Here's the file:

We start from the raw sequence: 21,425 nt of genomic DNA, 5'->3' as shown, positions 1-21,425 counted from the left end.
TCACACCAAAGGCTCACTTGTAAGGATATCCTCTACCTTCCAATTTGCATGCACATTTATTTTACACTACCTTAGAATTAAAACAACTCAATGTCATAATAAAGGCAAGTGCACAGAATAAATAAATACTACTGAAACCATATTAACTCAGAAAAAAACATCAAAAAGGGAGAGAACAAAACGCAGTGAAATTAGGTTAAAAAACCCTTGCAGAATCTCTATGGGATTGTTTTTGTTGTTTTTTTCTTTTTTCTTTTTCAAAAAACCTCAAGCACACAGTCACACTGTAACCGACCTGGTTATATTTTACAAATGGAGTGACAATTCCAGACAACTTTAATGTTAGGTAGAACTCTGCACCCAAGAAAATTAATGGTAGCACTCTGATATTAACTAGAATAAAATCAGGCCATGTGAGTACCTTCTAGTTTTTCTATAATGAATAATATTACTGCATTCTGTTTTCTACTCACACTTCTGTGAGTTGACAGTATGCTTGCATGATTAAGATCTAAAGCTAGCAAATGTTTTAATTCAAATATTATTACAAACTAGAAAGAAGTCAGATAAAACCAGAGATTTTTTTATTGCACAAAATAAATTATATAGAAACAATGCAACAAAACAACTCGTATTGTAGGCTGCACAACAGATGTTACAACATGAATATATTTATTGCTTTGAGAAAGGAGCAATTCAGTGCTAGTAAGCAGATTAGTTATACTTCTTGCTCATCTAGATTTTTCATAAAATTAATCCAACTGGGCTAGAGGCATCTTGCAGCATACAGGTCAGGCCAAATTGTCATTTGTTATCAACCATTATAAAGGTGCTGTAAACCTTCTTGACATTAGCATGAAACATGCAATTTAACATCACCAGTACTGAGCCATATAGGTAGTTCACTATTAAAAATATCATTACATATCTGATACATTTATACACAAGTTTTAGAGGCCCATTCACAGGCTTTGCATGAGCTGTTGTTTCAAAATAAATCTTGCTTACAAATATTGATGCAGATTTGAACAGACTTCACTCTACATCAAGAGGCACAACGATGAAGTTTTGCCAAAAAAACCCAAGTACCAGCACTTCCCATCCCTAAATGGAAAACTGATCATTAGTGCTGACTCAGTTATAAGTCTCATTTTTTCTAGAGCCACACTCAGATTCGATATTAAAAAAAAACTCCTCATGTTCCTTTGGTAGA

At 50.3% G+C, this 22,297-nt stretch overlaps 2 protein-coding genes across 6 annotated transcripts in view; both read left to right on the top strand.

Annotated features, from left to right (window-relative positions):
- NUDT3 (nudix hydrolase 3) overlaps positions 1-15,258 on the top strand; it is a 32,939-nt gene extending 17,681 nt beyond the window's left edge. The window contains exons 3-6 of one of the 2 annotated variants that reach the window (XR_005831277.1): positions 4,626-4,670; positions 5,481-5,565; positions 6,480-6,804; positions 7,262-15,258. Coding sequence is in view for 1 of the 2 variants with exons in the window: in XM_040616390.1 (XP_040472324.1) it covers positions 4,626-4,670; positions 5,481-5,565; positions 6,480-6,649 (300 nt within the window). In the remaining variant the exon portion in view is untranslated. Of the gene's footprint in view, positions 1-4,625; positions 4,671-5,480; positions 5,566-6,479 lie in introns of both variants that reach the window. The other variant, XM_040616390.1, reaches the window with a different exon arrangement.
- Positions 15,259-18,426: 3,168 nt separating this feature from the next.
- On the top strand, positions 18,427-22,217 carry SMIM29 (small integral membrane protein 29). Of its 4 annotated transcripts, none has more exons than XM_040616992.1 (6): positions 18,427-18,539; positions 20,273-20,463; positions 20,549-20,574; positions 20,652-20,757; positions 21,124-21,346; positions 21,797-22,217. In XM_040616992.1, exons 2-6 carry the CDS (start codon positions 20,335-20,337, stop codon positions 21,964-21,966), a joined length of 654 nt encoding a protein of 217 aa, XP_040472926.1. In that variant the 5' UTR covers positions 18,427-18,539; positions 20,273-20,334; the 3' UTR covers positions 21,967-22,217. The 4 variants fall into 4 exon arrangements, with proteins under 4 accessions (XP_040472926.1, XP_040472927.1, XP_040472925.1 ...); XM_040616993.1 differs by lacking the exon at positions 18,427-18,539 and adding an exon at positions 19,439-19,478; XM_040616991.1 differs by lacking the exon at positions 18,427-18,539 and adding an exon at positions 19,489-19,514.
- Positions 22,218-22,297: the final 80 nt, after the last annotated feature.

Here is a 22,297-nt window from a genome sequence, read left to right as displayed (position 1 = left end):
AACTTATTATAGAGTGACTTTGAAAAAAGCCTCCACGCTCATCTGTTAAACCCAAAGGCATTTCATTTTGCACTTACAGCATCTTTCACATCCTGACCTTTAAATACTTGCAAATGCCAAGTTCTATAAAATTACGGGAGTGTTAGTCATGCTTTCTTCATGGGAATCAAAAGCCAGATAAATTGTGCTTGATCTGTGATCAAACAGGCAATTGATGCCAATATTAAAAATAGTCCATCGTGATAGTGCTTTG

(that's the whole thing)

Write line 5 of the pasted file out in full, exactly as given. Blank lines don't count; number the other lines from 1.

- NUDT3 (nudix hydrolase 3) overlaps positions 1-15,258 on the top strand; it is a 32,939-nt gene extending 17,681 nt beyond the window's left edge. The window contains exons 3-6 of one of the 2 annotated variants that reach the window (XR_005831277.1): positions 4,626-4,670; positions 5,481-5,565; positions 6,480-6,804; positions 7,262-15,258. Coding sequence is in view for 1 of the 2 variants with exons in the window: in XM_040616390.1 (XP_040472324.1) it covers positions 4,626-4,670; positions 5,481-5,565; positions 6,480-6,649 (300 nt within the window). In the remaining variant the exon portion in view is untranslated. Of the gene's footprint in view, positions 1-4,625; positions 4,671-5,480; positions 5,566-6,479 lie in introns of both variants that reach the window. The other variant, XM_040616390.1, reaches the window with a different exon arrangement.